We examined experiments such as those for the entangled photon picture and investigated lines of force to bring together the notion of “light quanta” and their connection to a discrete space structure in 5D.

Of the questions that remain open, we would like to address the following: How can we conceptualise and visualise light and what assumptions does a geometry of light require so that it can satisfy optics and quantum field theories and unify the phenomena of light as a wave AND a particle, in a discrete 5D space?

By reintroducing Maxwell and Faraday’s lines of force into our model, we propose a hypothetical 6D grid that acts as a discrete space-time structure which constitutes itself (in the Platonic sense) from interfering lines that fold and interact as propagating points, each driven by its own momentum (by consecutive movements) into 5 distinct directions of space and creating knots within the fabric of space. This meets with Huygens’ assumptions about “frequent percussion of the corpuscles which strike the Ether” at the “luminous points”.

In our digital model, the straight lines can be used to visualise Weyl’s point-to-point transformation within the discrete space grid by obeying the rules of number space in a complex way.

Under the above assumptions, entanglement is a characteristic of space itself – the natural connection between two separate halves rather than the imposed connection between two separate particles. Furthermore, we would like to note that this discrete space grid – comparable to the historical notion of ether – is not only indispensable for understanding electromagnetic phenomena such as light as turbulence in 5D space, but also makes sense for the comprehension of the principles of relativity and the notion of time, the 4D behaviour of “space time”. For the motion of 3D spaces within four dimensions (and only there) the notion of time is convenient. Similarly, the spatial behaviour itself “creates” light in 5D.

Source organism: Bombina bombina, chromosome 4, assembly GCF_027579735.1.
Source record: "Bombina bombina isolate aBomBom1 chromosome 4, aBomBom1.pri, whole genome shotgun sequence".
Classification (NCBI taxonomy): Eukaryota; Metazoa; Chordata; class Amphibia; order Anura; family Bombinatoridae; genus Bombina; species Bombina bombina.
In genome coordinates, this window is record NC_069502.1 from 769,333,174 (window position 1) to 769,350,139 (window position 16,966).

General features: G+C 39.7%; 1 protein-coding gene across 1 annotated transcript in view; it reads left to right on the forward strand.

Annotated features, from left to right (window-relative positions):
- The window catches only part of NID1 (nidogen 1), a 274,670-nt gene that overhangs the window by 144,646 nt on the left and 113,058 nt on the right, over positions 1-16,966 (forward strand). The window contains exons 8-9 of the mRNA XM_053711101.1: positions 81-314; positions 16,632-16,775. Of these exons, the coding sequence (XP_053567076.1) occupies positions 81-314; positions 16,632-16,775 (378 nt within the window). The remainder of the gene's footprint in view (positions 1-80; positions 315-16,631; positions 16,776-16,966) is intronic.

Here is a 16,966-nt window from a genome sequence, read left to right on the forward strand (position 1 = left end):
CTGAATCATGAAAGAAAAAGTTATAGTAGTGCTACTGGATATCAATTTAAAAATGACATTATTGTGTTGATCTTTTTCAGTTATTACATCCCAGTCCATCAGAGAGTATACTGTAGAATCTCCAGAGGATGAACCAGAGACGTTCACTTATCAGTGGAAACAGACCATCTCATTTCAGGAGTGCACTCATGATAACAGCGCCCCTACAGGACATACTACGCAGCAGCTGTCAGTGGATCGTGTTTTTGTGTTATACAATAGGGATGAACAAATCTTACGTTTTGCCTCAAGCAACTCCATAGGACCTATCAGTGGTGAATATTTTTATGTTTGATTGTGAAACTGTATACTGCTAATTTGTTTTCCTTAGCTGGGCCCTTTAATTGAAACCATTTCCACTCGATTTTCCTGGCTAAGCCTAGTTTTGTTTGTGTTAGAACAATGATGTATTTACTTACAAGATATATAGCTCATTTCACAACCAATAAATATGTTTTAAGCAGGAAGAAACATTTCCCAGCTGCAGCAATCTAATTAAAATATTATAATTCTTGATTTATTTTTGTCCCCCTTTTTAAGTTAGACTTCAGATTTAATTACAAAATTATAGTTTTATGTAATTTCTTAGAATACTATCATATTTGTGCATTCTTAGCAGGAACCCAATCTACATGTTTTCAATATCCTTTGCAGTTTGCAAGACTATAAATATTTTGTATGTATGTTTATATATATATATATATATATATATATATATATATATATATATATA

**What do you think of Pentagramon and “genetic” music of golden ratio?**

I was enchanted by Pentagramon music since I’ve heard the first tones at a concert in 2015. This was at the GSIS then International Society for Information Studies (now International Society for the Study of Information, IS4SI) summit held by Wolfgang Hofkirchner in Vienna.

The harmonies of the „genetic“ music scales immediately touched me and seemed to resonate with the cells of my body.

Moreover it is the sonic access to mathematics underlying the genetic codes. As such it is an exquisite example of the convergence of science and art developed by scientists. You and Sergej Petoukhov did a great job by establishing it with fantastic composers such as Ivan Soshinsky and Benjamin Skepper at the Moscow State Tchaikovsky Conservatory.

Inspired by the fact that hydrogen atoms are exhibiting Penrose Pattern structure and hydrogen bonds characteristically appear in quantities 2 and 3 in complementary pairs of nitrogenous bases [GACT] in DNA and [GACU] in RNA, I was developing a scheme for visualization of musical notes by means of epitahedra. Hence 3D animated 5D space cells are synchronously performing Genetic music matrices in a way that the frequencies of the melodies of hydrogen become visually accessible as wavelike patterns of dancing hyper space.

**Thank you for your answers and I wish you success in your scientific creativity!**

**Interview: Ivan Stepanyan**